If they really wanted to open up the discussion it would seem reasonable to open up the AGU subscription (for the topic in question at least?)

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Paris Hilton

Martian canals (channels)? Anyone?

I wonder if there is/are any convergence with observed (but now quite widely discounted) martian canals?

Do these landforms converge at all with observations of channel like stuff made over the centuries?

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Happy

Madness Rules in Chaos 42 Create New Worlds to Order?*

"It took about 3.5bn years for multi-cellular life to evolve on Earth, and almost 4bn for animal life (out of the roughly 4.5bn years that the Solar System has existed). So I doubt there's much chance of finding skeletons on Mars given that any life would have had much less time to evolve." .... By Steven Jones Posted Monday 23rd November 2009 19:39 GMT

That would be one of those deadly accurate imaginative guesses, Steven, which creates universal facts from science fiction and applied metadataphysics.

* And only a Question to Invite One to Think about IT and the True Nature of Sanity ...... Organised Chaos in a Mad Mad Mad World. [ E =M3C2 ..... Eccentricity Equals Madness Cubed times Chaos Squared :-)]

PS ..... My first thoughts on reading Lewis's article on the new research scientists at Northern Illinois University and the Lunar and Planetary Institute in Houston, was that they should cut down on the amount of Bud that they were smoking or drinking, but upon reflection I subsequently thought otherwise, for such as they do is valuable research supporting myriad industries and businesses. Joint entrepreneurial adventures which are criminally penalised in UKGBNI, and thus are its subjects condemned to be grounded and confined/virtually imprisoned in an old steam age imperialist environment,living on distant and gone past glories rather than building a life and infrastructures fit for future discoveries.

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Paris Hilton

@Franklin

You are Erich Von Daniken and I claim my five pounds.

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Bronze badge

Forgive my ignorance

But I thought Mars has a very thin atmosphere because it doesn't have enough gravity to support one like ours. Presumably that's always been the case, as its gravity would have been pretty much constant over its life.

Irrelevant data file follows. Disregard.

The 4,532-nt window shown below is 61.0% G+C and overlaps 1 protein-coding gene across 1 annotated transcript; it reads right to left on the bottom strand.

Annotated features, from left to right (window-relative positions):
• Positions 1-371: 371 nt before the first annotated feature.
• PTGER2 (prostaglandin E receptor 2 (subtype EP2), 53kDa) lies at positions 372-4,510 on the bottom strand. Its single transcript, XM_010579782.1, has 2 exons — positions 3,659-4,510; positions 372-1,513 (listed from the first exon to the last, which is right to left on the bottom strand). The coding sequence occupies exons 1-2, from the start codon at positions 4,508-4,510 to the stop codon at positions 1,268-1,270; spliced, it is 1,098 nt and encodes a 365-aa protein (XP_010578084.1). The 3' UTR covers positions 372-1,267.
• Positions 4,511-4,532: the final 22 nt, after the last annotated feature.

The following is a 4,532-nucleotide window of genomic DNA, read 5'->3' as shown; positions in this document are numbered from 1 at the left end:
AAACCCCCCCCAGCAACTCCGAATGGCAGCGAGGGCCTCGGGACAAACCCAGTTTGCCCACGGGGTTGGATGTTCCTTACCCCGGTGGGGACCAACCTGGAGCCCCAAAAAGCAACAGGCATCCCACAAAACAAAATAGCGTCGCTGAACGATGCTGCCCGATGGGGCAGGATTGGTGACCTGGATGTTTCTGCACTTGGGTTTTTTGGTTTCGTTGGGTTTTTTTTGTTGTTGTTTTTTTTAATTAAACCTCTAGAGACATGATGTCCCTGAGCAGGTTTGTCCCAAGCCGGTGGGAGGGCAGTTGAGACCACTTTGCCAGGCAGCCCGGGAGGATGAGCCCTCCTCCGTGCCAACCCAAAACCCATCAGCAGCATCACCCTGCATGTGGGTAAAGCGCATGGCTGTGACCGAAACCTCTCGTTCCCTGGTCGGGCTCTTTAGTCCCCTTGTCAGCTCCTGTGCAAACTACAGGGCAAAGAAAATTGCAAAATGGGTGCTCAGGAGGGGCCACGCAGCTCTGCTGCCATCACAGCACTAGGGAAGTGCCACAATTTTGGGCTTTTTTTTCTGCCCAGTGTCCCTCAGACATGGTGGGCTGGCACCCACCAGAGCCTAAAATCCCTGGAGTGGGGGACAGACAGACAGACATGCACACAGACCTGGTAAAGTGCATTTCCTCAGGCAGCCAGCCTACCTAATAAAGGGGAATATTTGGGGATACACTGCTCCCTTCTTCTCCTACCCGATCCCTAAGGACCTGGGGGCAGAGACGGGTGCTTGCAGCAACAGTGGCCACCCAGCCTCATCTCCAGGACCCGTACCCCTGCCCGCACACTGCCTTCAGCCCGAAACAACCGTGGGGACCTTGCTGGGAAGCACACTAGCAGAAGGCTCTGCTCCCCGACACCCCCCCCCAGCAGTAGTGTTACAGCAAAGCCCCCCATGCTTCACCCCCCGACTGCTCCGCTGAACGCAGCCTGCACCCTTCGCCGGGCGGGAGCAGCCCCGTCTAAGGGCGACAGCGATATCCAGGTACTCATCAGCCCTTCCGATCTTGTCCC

So if it doesn't have much of an atmosphere, how can it form clouds (and hence rain)? Or is there some other way to get rain?

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Coat

So what exactly happened to the red planet?

The event that killed off a lot of earth life (including the dinosaurs) also happened on Mars around the same time. Earth survived. Mars did not.

Mine's the one with the Ben Bova's Mars novels in the pocket.

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Anonymous Coward

@alien anthropologist

Oh really? The dinosaurs went extinct 65 million years ago, and the currently most favoured theory is that a meteorite caused it. Mars is thought to have been wet till about 2000 million years ago, at best.

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FAIL

This planet is dead!

- No, it's resting!

And the fact that all the tests for any signs of life came up negative means...?

-We stunned it just as it was waking up!

These guys are so desperate to find life/water on Mars they will ignore all evidence to the contrary.

Go back to reading Asimov and stop wasting money.

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Martian Atmosphere

My understanding (which may darn well be wrong) is that Mars' atmosphere got thin because 1) Mars has less gravitation pull than Earth or Venus, so it didn't have as much to begin with; 2) therefore, it loses its atmosphere more quickly that Earth or Venus do; 3) when the core solidified, the volcanic/tectonic activity, which releases a lot of gas into the atmosphere, stopped replenishing the atmosphere; 4) the magnetic field got much less intense as well when the core solidified, so the solar wind blasted the atmosphere more; 5) western civilization polluted the air with poisonous CO2 from the Military-Industrial Complex (C) to keep women and minorities suppressed.